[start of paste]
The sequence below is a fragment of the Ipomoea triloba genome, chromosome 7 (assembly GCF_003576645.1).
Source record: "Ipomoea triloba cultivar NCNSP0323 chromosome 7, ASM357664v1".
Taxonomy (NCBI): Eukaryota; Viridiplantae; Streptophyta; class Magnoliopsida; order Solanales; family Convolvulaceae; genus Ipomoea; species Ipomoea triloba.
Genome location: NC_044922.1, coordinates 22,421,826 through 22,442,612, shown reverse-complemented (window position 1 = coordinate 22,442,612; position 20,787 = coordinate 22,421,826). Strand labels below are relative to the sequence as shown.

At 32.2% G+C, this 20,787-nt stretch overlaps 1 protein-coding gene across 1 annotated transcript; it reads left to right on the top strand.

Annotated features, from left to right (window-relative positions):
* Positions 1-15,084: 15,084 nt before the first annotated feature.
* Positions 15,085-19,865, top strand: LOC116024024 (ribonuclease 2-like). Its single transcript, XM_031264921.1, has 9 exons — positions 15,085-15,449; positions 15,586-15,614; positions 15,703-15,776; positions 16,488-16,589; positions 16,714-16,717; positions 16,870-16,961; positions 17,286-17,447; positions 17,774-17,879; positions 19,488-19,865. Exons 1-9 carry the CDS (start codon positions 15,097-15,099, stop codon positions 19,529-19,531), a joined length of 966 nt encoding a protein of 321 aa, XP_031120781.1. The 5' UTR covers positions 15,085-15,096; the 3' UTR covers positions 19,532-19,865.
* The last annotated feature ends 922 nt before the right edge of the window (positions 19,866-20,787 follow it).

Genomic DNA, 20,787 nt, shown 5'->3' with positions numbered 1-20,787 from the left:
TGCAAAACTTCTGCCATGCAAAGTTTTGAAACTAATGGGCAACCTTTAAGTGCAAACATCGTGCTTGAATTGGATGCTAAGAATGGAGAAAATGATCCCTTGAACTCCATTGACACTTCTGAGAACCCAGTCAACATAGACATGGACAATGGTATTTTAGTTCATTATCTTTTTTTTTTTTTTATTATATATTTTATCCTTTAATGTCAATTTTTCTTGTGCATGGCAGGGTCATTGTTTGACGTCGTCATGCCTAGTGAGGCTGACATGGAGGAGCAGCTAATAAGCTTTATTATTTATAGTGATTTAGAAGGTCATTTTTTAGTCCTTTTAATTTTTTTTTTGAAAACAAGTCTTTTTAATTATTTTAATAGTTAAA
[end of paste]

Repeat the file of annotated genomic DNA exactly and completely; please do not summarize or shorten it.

The sequence below is a fragment of the Ipomoea triloba genome, chromosome 7 (assembly GCF_003576645.1).
Source record: "Ipomoea triloba cultivar NCNSP0323 chromosome 7, ASM357664v1".
Taxonomy (NCBI): Eukaryota; Viridiplantae; Streptophyta; class Magnoliopsida; order Solanales; family Convolvulaceae; genus Ipomoea; species Ipomoea triloba.
Genome location: NC_044922.1, coordinates 22,421,826 through 22,442,612, shown reverse-complemented (window position 1 = coordinate 22,442,612; position 20,787 = coordinate 22,421,826). Strand labels below are relative to the sequence as shown.

At 32.2% G+C, this 20,787-nt stretch overlaps 1 protein-coding gene across 1 annotated transcript; it reads left to right on the top strand.

Annotated features, from left to right (window-relative positions):
* Positions 1-15,084: 15,084 nt before the first annotated feature.
* Positions 15,085-19,865, top strand: LOC116024024 (ribonuclease 2-like). Its single transcript, XM_031264921.1, has 9 exons — positions 15,085-15,449; positions 15,586-15,614; positions 15,703-15,776; positions 16,488-16,589; positions 16,714-16,717; positions 16,870-16,961; positions 17,286-17,447; positions 17,774-17,879; positions 19,488-19,865. Exons 1-9 carry the CDS (start codon positions 15,097-15,099, stop codon positions 19,529-19,531), a joined length of 966 nt encoding a protein of 321 aa, XP_031120781.1. The 5' UTR covers positions 15,085-15,096; the 3' UTR covers positions 19,532-19,865.
* The last annotated feature ends 922 nt before the right edge of the window (positions 19,866-20,787 follow it).

Genomic DNA, 20,787 nt, shown 5'->3' with positions numbered 1-20,787 from the left:
TGCAAAACTTCTGCCATGCAAAGTTTTGAAACTAATGGGCAACCTTTAAGTGCAAACATCGTGCTTGAATTGGATGCTAAGAATGGAGAAAATGATCCCTTGAACTCCATTGACACTTCTGAGAACCCAGTCAACATAGACATGGACAATGGTATTTTAGTTCATTATCTTTTTTTTTTTTTTATTATATATTTTATCCTTTAATGTCAATTTTTCTTGTGCATGGCAGGGTCATTGTTTGACGTCGTCATGCCTAGTGAGGCTGACATGGAGGAGCAGCTAATAAGCTTTATTATTTATAGTGATTTAGAAGGTCATTTTTTAGTCCTTTTAATTTTTTTTTTGAAAACAAGTCTTTTTAATTATTTTAATAGTTAAA